What’s to be expected from Nordstrom? A comprehensive women’s assortment, particularly in shoes, for which the retailer is most famous. The company was founded as a shoe store in Seattle.
The appeal is to a wider range of customers that might shop Bergdorf Goodman, Saks Fifth Avenue or Neiman Marcus, with a “curated breadth of offer,” as Nordstrom executives say, with a “breadth of price points and styles from better to designer to private label, and it covers a variety of lifestyles, from casual to career, to active and evening.”
Per the Nordstrom tradition, there will be a high level of service and amenities, and on 57th Street, there are reminders. The covered-up windows bear messages promoting some of Nordstrom’s services, such as same-day delivery and online order pickups and returns, and there’s a bit of whimsy, with one sign saying, “An open mind is the best look.”
Nordstrom 57th Street is doubling down on food and beverage, with seven concepts, including four restaurants, two bars and even an Oh-Mochi! mochi doughnut shop on the premises.
And in designer areas, tall hexagonal wood fixtures, with metal bars and a concrete base, will showcase the merchandise.
But expect the competition to ratchet up service, price promotions and special events in the days ahead to defend their market shares from the challenge of Nordstrom.
Size-wise, the Nordstrom flagship surpasses the two major department store openings in the city in the last 30 years, including Neiman Marcus last March in Hudson Yards, which came in at 188,000 square feet, as well as the 230,000-square-foot Barneys New York flagship on Madison Avenue, opened in 1993. Bloomingdale’s opened a scaled-down department store in SoHo in 2004 and Saks Fifth Avenue opened a women’s store in Brookfield Place in lower Manhattan in 2016, and closed it early this year, though the Saks Fifth Avenue flagship has been undergoing a dramatic transformation/renovation costing over $250 million.
Entering the new Nordstrom, one is taken by the sense of spaciousness and height despite the vertical character of having seven shopping levels. It’s the most vertical of any Nordstrom store, which are typically two to three floors, though urban flagships tend to be more vertical, such as the five-level Seattle store and the four-level Michigan Avenue, Chicago store.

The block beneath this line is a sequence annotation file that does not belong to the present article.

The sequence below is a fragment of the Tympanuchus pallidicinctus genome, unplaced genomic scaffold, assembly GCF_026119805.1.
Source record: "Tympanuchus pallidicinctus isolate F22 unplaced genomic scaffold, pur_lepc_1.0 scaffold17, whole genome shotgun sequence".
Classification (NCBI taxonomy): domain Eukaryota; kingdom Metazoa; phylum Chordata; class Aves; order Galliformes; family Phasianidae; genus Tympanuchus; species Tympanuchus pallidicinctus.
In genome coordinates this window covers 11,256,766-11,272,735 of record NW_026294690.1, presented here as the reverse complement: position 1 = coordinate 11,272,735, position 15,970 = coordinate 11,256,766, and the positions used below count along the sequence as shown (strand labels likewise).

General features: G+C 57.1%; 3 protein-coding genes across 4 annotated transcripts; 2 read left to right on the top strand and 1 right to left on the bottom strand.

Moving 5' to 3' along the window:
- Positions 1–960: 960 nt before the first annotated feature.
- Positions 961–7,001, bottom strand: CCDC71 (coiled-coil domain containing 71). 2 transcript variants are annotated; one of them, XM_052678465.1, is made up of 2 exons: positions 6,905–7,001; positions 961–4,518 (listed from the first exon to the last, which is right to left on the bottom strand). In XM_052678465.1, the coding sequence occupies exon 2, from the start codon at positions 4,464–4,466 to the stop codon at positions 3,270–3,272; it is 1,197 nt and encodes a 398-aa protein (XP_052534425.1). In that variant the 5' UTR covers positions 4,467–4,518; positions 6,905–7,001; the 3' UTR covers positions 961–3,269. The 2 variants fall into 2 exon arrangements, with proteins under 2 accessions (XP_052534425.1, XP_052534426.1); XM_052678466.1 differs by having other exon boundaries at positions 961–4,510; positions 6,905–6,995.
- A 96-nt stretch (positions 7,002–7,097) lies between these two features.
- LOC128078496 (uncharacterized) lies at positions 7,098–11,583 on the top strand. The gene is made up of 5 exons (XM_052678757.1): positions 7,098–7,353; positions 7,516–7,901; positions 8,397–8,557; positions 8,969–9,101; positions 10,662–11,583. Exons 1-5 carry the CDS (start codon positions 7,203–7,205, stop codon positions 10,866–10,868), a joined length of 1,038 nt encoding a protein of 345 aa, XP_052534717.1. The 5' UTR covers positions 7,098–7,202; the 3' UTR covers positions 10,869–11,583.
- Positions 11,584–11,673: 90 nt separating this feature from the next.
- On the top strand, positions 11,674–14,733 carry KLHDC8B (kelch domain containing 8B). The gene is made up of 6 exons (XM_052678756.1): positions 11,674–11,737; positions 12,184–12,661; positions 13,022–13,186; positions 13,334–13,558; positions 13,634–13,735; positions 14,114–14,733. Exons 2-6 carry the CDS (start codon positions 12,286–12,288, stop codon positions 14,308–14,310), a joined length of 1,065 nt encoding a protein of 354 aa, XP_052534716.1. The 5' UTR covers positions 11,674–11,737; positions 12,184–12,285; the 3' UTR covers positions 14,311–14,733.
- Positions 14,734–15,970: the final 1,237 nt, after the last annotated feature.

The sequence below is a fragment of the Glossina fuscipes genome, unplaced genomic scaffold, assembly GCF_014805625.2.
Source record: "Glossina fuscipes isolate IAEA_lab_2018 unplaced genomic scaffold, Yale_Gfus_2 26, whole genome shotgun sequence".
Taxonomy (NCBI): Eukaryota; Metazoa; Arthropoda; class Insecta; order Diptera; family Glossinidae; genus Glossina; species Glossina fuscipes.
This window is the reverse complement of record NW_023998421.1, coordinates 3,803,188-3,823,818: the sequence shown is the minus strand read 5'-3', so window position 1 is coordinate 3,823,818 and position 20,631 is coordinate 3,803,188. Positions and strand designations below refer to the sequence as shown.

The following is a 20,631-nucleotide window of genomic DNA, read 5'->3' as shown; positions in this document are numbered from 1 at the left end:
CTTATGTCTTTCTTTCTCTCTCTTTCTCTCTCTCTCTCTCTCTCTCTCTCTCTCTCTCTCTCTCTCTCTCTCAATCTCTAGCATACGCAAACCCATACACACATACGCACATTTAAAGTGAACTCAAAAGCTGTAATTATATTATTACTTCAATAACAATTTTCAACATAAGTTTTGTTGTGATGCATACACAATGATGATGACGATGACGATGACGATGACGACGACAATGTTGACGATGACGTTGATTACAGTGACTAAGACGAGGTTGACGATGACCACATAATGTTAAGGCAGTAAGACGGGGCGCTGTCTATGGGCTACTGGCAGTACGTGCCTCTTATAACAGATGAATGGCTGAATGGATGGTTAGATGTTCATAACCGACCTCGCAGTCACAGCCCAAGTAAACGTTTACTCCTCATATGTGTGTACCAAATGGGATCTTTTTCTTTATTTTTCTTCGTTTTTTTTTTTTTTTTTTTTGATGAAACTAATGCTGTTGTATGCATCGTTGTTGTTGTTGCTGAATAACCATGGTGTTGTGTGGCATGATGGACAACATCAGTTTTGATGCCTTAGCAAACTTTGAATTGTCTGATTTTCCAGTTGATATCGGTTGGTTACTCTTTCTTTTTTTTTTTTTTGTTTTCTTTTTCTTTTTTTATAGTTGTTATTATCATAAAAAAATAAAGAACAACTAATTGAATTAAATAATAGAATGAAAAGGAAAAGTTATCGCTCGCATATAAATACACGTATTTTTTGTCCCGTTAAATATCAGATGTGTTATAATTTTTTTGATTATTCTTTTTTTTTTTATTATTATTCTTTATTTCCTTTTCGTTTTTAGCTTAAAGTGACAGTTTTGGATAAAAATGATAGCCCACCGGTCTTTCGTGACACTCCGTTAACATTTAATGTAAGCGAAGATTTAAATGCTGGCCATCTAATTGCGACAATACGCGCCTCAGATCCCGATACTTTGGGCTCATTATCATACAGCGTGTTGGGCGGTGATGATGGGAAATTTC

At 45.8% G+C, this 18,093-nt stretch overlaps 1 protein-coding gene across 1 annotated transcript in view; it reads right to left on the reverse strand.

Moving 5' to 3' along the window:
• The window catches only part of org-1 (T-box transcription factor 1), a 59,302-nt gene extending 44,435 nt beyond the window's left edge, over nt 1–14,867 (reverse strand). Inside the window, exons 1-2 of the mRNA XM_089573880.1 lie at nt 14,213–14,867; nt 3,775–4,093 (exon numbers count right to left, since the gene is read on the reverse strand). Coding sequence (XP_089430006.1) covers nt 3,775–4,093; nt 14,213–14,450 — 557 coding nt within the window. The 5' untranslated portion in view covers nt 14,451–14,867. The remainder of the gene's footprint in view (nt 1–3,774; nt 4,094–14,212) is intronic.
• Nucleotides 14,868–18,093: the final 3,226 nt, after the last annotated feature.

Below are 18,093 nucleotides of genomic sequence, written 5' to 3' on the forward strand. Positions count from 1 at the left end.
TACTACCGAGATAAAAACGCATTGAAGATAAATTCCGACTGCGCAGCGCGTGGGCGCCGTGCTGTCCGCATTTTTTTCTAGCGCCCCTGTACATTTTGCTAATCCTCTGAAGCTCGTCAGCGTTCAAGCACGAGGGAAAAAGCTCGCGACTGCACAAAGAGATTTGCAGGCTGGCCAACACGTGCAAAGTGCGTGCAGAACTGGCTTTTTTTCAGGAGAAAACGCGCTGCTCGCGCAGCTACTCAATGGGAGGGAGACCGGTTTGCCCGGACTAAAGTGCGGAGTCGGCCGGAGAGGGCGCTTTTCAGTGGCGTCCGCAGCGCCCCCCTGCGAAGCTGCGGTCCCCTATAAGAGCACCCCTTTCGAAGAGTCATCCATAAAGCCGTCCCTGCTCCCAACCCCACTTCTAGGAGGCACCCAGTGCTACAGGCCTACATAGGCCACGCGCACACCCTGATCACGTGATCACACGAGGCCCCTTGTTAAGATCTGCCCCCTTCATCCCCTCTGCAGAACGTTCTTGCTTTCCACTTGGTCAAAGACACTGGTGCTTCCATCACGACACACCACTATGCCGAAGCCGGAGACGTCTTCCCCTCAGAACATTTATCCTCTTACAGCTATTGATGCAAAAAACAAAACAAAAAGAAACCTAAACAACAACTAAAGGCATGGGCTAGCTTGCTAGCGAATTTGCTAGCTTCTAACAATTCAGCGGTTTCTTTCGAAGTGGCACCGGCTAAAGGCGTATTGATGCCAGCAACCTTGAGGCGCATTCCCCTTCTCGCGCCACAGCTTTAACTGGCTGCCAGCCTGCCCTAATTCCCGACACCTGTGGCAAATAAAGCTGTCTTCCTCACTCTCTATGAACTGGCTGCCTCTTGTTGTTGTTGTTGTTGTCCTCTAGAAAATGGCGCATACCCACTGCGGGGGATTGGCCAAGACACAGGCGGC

There’s elbow room and sight-lines clear across the selling floors, just the way Nordstrom likes it. That open plan provides flexibility in either increasing or shrinking the space for brands and categories, depending on selling trends. Also, the escalators, which have distinctive, softly-etched glass sidewalls, are on the east side of the store rather than in the center of the floor, which is where they are typically in Nordstrom stores.
There’s also a transparency, with chain mail forming designer boutiques that shoppers can see through and which are easily dismantled or adjusted to tweak the floor. Mannequins designed by Ralph Pucci have a face created exclusively for Nordstrom, and appear in regular and special sizes to project inclusivity. Other mannequins were supplied by Window France.
The sense of scale is furthered by the 19-foot main floor ceiling. Others range from 12 to 20 feet high.
The store has imposing curved edged columns throughout and ceilings with curvatures, reflecting the light. It’s a setting largely devoid of hard edges.
The store is T-shaped, and there’s plenty of access, with entrances on 57th and 58th Streets and Broadway. Nordstrom’s men’s store, opened in April 2018, is just across Broadway.
Two of the selling levels are below ground. Lower level two will house kids, home products and a restaurant. Lower level one will house shoes and various services including order pickups.
The main floor will sell beauty, handbags, sunglasses, accessories and fashion jewelry; level two will house designer handbags, designer shoes and fine jewelry; three will house designer apparel; level four will sell women’s apparel including contemporary and denim, and five will feature more women’s apparel, lingerie and active. Private label merchandise will be found throughout the store.
On Tuesday, the palette of the store appeared predominantly neutral, which will help the clothes to stand out. Yet once all the merchandise is unpacked and displayed, the selling floors will no doubt blossom with color.